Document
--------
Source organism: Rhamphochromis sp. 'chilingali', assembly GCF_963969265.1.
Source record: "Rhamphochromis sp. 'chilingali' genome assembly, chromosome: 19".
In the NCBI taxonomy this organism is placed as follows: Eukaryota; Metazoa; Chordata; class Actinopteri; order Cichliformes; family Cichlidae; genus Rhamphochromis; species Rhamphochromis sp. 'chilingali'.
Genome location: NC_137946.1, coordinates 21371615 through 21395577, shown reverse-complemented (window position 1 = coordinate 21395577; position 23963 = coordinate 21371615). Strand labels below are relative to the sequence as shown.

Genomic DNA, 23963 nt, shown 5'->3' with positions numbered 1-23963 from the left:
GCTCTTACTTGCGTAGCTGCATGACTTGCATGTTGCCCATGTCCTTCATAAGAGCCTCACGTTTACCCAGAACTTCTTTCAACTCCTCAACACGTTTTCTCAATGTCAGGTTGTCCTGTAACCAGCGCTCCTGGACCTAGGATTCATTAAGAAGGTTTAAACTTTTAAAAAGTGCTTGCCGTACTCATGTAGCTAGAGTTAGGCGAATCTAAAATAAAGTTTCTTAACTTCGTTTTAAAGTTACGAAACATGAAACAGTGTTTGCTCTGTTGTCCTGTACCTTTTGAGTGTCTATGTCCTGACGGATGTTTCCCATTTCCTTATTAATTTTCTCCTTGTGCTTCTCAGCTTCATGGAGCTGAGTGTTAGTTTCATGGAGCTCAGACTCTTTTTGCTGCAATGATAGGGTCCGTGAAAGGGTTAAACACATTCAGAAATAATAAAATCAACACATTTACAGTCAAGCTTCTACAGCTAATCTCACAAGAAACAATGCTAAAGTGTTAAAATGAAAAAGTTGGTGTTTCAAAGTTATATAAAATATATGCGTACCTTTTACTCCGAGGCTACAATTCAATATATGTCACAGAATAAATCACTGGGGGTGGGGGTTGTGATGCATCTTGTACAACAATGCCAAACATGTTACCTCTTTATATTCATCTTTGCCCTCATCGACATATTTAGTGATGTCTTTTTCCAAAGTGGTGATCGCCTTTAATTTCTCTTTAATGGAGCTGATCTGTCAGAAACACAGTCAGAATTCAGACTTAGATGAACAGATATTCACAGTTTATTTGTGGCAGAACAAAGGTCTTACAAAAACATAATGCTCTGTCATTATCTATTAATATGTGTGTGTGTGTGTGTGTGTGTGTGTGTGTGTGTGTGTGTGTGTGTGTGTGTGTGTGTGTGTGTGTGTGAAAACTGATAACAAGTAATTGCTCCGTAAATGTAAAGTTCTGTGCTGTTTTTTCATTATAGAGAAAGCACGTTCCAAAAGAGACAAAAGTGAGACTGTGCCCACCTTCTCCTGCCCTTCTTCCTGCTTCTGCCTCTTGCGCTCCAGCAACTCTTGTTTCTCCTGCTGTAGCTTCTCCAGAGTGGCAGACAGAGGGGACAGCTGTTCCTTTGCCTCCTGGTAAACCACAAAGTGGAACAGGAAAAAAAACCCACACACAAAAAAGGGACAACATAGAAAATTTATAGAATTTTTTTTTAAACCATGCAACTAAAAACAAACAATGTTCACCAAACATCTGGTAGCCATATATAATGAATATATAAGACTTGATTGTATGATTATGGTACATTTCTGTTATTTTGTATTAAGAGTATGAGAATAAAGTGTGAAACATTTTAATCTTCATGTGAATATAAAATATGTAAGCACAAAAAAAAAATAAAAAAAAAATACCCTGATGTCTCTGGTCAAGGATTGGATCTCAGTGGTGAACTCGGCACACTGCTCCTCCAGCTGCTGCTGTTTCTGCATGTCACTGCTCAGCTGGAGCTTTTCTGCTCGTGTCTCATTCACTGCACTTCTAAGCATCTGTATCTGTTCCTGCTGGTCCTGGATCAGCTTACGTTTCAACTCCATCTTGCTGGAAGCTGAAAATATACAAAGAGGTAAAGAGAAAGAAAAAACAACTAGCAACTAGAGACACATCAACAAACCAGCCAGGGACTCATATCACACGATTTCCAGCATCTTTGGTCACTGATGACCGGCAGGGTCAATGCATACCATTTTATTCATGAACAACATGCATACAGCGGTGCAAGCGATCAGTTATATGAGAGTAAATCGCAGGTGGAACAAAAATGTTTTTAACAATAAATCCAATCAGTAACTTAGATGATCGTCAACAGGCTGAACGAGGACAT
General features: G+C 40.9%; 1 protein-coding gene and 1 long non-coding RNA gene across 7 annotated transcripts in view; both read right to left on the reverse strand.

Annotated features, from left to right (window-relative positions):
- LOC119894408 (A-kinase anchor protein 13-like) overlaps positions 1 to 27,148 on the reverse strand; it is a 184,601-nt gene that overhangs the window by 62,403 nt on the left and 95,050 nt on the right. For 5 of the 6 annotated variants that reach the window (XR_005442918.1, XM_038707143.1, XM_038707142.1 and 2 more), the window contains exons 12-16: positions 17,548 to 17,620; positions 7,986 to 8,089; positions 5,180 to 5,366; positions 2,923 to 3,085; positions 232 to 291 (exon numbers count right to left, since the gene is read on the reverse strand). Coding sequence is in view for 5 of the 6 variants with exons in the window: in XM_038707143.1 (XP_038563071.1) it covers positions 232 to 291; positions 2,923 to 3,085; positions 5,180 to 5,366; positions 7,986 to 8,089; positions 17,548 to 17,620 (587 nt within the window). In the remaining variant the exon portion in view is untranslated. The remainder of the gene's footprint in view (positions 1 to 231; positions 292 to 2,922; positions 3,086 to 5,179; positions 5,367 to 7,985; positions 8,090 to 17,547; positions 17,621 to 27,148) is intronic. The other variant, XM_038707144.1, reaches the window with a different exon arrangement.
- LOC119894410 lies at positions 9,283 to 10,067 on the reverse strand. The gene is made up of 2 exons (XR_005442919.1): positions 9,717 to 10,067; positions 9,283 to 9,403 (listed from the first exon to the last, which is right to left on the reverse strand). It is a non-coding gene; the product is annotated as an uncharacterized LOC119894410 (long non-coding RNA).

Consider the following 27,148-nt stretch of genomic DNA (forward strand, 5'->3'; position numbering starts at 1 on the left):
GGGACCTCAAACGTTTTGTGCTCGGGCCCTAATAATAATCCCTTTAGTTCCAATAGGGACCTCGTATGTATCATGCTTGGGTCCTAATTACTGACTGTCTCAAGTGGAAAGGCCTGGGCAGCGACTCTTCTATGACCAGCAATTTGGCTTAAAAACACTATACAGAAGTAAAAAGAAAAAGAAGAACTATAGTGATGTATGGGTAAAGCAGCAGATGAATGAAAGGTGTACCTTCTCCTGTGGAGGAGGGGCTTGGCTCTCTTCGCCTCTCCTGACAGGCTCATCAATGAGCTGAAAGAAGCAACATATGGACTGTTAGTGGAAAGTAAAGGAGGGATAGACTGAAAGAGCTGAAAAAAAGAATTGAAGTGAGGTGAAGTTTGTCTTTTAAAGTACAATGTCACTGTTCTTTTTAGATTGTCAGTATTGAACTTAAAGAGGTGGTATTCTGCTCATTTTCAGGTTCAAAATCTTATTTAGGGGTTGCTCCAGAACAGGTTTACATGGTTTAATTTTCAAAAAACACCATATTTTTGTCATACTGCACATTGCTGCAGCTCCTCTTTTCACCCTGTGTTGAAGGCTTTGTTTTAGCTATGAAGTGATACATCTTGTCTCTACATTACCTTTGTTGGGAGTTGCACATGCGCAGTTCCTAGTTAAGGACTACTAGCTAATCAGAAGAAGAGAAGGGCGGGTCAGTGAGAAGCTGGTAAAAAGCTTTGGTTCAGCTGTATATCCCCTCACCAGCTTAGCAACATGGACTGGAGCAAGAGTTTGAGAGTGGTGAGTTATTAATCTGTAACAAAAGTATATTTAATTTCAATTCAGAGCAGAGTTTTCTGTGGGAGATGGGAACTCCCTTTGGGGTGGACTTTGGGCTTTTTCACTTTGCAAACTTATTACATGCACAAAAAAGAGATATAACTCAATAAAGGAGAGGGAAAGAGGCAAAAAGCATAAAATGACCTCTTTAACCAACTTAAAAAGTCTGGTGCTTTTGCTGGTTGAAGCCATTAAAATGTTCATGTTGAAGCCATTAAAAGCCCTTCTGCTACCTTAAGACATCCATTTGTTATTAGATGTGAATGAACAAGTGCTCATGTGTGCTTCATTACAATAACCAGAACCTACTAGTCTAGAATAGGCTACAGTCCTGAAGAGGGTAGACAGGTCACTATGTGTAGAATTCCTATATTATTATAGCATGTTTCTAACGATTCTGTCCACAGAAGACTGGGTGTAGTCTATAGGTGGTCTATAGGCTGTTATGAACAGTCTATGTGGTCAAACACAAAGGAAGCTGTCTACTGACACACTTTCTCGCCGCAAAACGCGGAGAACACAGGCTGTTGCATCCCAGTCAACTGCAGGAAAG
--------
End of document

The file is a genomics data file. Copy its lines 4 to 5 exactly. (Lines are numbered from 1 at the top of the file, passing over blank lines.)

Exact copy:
Genome location: NC_137946.1, coordinates 21371615 through 21395577, shown reverse-complemented (window position 1 = coordinate 21395577; position 23963 = coordinate 21371615). Strand labels below are relative to the sequence as shown.

Genomic DNA, 23963 nt, shown 5'->3' with positions numbered 1-23963 from the left: